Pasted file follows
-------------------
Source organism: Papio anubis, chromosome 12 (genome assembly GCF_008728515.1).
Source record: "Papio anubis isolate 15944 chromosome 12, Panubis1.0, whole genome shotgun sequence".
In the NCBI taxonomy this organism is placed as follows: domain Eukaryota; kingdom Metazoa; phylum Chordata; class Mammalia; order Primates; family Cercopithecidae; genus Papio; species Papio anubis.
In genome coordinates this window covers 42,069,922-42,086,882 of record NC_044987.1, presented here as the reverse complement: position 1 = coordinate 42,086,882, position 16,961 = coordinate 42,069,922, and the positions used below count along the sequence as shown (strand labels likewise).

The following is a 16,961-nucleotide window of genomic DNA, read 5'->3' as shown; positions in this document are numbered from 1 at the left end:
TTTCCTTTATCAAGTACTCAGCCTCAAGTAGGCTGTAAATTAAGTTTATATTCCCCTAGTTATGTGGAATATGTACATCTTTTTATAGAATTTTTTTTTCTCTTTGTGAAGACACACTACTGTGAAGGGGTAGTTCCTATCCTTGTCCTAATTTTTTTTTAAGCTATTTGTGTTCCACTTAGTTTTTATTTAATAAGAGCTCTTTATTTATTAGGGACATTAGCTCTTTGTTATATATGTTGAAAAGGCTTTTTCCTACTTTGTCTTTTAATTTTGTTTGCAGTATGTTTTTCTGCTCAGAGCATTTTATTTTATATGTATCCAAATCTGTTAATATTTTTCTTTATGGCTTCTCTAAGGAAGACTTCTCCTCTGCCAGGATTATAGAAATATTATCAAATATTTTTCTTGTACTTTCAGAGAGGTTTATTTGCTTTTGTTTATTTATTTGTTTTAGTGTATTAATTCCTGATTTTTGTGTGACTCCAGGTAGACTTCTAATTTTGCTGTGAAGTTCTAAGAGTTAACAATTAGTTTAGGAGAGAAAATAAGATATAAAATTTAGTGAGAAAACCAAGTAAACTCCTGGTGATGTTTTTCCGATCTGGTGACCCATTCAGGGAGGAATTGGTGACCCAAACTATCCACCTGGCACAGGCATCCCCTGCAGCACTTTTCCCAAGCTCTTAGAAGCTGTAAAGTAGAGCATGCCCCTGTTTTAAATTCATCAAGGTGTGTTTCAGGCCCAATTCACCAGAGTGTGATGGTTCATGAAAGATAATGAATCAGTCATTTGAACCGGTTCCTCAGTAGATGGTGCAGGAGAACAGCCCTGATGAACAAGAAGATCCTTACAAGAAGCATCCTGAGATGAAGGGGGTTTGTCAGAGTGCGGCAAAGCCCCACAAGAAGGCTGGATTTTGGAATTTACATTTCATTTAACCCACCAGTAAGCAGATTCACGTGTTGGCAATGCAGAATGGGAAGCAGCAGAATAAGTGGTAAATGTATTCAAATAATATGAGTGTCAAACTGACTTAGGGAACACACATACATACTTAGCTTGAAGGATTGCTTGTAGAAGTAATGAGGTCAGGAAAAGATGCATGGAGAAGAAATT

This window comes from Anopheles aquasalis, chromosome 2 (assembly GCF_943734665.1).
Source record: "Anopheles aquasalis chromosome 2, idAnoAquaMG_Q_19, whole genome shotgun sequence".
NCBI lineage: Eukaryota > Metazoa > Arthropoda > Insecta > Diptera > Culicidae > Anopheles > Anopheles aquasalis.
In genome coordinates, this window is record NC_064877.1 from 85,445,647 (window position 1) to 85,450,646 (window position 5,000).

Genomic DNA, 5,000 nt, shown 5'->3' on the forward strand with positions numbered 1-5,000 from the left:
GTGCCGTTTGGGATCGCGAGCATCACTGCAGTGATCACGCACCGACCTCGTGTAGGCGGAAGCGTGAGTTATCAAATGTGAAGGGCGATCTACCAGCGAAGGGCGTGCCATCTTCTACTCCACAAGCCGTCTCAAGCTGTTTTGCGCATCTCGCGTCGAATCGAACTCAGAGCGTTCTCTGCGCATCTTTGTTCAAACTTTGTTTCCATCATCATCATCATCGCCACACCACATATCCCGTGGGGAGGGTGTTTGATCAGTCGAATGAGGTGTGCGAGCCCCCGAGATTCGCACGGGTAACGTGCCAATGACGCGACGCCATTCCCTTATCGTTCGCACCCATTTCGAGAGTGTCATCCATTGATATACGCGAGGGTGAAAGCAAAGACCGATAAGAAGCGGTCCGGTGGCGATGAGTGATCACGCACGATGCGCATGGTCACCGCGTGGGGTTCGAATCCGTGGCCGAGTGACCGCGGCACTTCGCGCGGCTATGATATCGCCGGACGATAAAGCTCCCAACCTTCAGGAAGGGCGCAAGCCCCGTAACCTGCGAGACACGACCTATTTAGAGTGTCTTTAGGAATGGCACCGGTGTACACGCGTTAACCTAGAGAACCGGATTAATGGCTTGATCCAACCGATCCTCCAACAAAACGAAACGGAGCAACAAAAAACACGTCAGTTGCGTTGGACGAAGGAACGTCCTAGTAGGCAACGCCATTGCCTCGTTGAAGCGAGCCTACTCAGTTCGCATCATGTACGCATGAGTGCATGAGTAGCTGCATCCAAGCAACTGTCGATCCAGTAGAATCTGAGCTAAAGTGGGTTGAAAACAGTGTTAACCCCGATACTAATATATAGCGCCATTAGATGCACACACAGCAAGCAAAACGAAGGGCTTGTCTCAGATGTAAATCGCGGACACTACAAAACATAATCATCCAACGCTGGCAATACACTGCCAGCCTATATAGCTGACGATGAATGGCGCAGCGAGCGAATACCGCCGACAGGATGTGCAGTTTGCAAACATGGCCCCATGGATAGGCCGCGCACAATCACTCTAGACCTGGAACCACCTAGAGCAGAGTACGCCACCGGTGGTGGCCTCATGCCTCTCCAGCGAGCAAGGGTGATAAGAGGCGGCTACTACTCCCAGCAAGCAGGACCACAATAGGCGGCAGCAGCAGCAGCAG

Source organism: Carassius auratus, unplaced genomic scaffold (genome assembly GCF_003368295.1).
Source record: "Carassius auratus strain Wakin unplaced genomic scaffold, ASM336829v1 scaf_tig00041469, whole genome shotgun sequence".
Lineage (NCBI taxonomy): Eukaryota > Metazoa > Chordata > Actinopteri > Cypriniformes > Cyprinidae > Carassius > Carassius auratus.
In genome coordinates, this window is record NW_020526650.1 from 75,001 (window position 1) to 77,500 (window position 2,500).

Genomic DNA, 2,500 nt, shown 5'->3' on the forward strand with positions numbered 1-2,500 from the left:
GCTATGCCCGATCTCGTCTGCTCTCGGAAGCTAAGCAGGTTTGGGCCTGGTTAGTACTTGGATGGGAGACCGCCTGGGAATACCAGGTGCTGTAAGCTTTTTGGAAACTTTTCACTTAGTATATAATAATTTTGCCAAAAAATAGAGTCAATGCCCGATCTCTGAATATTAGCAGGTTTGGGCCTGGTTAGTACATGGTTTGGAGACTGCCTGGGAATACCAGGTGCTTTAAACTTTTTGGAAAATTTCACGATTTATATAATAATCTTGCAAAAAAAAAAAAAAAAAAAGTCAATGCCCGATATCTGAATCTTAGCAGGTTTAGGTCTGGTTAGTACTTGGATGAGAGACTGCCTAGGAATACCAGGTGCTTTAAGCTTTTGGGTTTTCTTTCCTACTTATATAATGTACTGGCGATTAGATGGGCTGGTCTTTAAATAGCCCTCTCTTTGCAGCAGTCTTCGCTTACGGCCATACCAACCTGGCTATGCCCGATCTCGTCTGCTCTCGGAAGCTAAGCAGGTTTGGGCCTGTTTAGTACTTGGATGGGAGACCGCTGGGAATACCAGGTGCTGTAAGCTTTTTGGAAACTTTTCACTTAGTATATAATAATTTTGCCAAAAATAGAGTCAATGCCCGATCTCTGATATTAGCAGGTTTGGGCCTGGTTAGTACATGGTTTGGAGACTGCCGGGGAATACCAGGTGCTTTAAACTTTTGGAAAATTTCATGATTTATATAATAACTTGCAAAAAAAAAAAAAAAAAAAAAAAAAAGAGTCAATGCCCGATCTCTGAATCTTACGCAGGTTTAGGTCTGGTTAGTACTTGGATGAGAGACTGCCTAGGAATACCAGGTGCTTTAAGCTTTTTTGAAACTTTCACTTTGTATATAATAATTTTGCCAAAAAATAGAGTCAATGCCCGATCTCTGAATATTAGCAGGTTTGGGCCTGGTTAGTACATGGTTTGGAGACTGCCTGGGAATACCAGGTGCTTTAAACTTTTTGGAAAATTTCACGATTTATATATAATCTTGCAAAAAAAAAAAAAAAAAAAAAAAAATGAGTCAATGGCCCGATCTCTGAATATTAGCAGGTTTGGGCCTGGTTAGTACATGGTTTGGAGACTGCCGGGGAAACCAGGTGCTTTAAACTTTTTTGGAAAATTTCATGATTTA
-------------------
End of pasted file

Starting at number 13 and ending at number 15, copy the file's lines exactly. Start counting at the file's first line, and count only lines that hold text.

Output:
Source organism: Carassius auratus, unplaced genomic scaffold (genome assembly GCF_003368295.1).
Source record: "Carassius auratus strain Wakin unplaced genomic scaffold, ASM336829v1 scaf_tig00041469, whole genome shotgun sequence".
Lineage (NCBI taxonomy): Eukaryota > Metazoa > Chordata > Actinopteri > Cypriniformes > Cyprinidae > Carassius > Carassius auratus.